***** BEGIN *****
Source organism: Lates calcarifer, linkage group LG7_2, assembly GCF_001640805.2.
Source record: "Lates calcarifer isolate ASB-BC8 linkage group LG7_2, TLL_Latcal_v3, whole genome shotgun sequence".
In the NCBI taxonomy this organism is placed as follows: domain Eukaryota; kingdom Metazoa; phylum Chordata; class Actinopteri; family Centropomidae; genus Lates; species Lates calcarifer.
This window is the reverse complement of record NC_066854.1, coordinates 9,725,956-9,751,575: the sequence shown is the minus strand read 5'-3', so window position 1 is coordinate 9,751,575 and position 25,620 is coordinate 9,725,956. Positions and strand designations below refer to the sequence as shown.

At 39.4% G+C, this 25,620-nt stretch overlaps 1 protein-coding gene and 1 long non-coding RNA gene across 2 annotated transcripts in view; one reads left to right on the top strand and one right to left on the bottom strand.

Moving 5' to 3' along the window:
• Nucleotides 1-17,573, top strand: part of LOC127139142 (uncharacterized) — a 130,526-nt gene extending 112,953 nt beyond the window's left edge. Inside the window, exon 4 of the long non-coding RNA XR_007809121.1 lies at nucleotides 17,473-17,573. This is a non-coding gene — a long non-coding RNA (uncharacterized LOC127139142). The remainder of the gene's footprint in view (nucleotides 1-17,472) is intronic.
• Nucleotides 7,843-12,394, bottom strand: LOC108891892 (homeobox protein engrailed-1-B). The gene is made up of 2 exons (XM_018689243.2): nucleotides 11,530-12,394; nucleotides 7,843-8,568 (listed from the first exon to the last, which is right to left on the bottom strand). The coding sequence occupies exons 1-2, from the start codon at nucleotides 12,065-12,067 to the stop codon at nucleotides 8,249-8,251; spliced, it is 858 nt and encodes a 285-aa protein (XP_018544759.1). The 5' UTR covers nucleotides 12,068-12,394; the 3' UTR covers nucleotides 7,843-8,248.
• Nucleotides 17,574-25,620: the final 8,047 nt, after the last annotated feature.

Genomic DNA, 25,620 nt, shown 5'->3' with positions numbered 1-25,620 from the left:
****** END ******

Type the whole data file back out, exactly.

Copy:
Source organism: Lates calcarifer, linkage group LG7_2, assembly GCF_001640805.2.
Source record: "Lates calcarifer isolate ASB-BC8 linkage group LG7_2, TLL_Latcal_v3, whole genome shotgun sequence".
In the NCBI taxonomy this organism is placed as follows: domain Eukaryota; kingdom Metazoa; phylum Chordata; class Actinopteri; family Centropomidae; genus Lates; species Lates calcarifer.
This window is the reverse complement of record NC_066854.1, coordinates 9,725,956-9,751,575: the sequence shown is the minus strand read 5'-3', so window position 1 is coordinate 9,751,575 and position 25,620 is coordinate 9,725,956. Positions and strand designations below refer to the sequence as shown.

At 39.4% G+C, this 25,620-nt stretch overlaps 1 protein-coding gene and 1 long non-coding RNA gene across 2 annotated transcripts in view; one reads left to right on the top strand and one right to left on the bottom strand.

Moving 5' to 3' along the window:
• Nucleotides 1-17,573, top strand: part of LOC127139142 (uncharacterized) — a 130,526-nt gene extending 112,953 nt beyond the window's left edge. Inside the window, exon 4 of the long non-coding RNA XR_007809121.1 lies at nucleotides 17,473-17,573. This is a non-coding gene — a long non-coding RNA (uncharacterized LOC127139142). The remainder of the gene's footprint in view (nucleotides 1-17,472) is intronic.
• Nucleotides 7,843-12,394, bottom strand: LOC108891892 (homeobox protein engrailed-1-B). The gene is made up of 2 exons (XM_018689243.2): nucleotides 11,530-12,394; nucleotides 7,843-8,568 (listed from the first exon to the last, which is right to left on the bottom strand). The coding sequence occupies exons 1-2, from the start codon at nucleotides 12,065-12,067 to the stop codon at nucleotides 8,249-8,251; spliced, it is 858 nt and encodes a 285-aa protein (XP_018544759.1). The 5' UTR covers nucleotides 12,068-12,394; the 3' UTR covers nucleotides 7,843-8,248.
• Nucleotides 17,574-25,620: the final 8,047 nt, after the last annotated feature.

Genomic DNA, 25,620 nt, shown 5'->3' with positions numbered 1-25,620 from the left: